“More than 400,000 Americans have died from COVID-19 and millions of people are out of work as a result of this crisis. Employers and workers can help our nation fight and overcome this deadly pandemic by committing themselves to making their workplaces as safe as possible,” said Senior Counselor to the Secretary of Labor M. Patricia Smith. “The recommendations in OSHA’s updated guidance will help us defeat the virus, strengthen our economy and bring an end to the staggering human and economic toll that the coronavirus has taken on our nation.”

Implementing a coronavirus prevention program is the most effective way to reduce the spread of the virus. The guidance announced today recommends several essential elements in a prevention program:

  • Conduct a hazard assessment.
  • Identify control measures to limit the spread of the virus.
  • Adopt policies for employee absences that don’t punish workers as a way to encourage potentially infected workers to remain home.
  • Ensure that coronavirus policies and procedures are communicated to both English and non-English speaking workers.
  • Implement protections from retaliation for workers who raise coronavirus-related concerns.

“OSHA is updating its guidance to reduce the risk of transmission of the coronavirus and improve worker protections so businesses can operate safely and employees can stay safe and working,” said Principal Deputy Assistant Secretary for Occupational Safety and Health Jim Frederick.

The guidance details key measures for limiting coronavirus’s spread, including ensuring infected or potentially infected people are not in the workplace, implementing and following physical distancing protocols and using surgical masks or cloth face coverings. It also provides guidance on use of personal protective equipment, improving ventilation, good hygiene and routine cleaning.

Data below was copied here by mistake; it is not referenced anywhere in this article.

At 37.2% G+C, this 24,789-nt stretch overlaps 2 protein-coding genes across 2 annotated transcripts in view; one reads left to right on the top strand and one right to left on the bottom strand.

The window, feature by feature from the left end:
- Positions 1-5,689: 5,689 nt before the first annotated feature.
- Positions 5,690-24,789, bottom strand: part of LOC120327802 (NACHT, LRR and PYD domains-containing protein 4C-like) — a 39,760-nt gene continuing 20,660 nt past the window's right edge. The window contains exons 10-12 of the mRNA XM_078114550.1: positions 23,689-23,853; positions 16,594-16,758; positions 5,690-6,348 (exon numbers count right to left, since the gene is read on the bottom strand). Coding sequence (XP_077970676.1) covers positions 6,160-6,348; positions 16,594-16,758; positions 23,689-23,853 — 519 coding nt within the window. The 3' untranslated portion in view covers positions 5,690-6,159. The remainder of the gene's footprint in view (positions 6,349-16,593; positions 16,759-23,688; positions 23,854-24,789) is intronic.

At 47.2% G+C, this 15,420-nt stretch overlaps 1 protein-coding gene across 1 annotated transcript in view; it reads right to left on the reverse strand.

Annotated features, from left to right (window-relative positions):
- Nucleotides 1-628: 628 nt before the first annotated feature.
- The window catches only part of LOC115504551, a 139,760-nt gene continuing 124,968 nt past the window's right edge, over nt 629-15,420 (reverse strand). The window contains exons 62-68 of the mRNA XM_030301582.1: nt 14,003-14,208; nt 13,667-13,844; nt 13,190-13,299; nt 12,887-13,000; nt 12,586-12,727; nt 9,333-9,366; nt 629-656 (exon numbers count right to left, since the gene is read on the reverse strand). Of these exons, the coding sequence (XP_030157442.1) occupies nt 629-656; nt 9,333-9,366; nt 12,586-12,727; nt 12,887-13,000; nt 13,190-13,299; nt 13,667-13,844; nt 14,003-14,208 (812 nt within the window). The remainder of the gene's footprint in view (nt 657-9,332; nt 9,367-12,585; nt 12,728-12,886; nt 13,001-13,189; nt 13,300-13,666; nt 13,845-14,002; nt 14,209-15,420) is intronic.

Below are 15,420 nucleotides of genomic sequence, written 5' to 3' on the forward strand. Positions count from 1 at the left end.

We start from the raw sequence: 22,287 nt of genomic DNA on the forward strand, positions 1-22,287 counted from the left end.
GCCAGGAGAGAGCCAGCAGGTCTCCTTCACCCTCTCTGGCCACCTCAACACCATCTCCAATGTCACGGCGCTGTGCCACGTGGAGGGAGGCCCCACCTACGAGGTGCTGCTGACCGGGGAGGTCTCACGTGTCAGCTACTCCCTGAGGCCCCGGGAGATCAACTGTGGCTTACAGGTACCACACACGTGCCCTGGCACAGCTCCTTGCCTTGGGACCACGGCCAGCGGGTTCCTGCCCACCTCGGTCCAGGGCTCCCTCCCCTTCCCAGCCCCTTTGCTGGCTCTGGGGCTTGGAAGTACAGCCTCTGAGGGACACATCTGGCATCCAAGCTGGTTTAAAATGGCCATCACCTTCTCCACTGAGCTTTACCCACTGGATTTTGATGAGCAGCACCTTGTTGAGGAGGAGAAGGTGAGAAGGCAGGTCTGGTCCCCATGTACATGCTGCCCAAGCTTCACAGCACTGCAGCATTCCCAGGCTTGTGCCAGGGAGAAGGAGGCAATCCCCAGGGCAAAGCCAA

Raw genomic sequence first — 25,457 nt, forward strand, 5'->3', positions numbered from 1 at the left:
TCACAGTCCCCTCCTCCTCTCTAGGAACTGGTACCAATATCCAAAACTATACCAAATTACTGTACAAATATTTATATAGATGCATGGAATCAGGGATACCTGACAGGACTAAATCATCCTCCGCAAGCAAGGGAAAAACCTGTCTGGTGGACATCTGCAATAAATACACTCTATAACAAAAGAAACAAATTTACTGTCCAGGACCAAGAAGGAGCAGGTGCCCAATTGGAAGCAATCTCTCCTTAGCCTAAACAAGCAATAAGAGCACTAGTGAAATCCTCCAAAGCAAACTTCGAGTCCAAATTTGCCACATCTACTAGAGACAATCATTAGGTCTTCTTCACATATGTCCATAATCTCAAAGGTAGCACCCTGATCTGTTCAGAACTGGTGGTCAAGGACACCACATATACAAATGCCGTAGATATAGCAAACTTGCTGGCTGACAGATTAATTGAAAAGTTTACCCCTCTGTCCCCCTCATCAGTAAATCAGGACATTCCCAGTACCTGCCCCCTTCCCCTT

OSHA will update today’s guidance as developments in science, best practices and standards warrant.

This guidance is not a standard or regulation, and it creates no new legal obligations. It contains recommendations as well as descriptions of existing mandatory safety and health standards. The recommendations are advisory in nature, informational in content and are intended to assist employers in recognizing and abating hazards likely to cause death or serious physical harm as part of their obligation to provide a safe and healthful workplace.

McCraren Compliance assists employers in protecting their workers, starting with a comprehensive Work-site Analysis, Hazard Prevention, Controls, and Safety & Health Training.

Please contact us today at 888-758-4757 to learn how we can provide mine safety training and consulting for your business.

Interim Guidance for Implementing Safety Practices for Critical Infrastructure Workers Who May Have Had Exposure to a Person with Suspected or Confirmed COVID-19


To ensure continuity of essential function operations, CDC indicates that critical infrastructure workers may be allowed to continue working in the face of potential exposure to COVID-19, provided they remain asymptomatic and additional precautions are in place to protect and protect them to the community.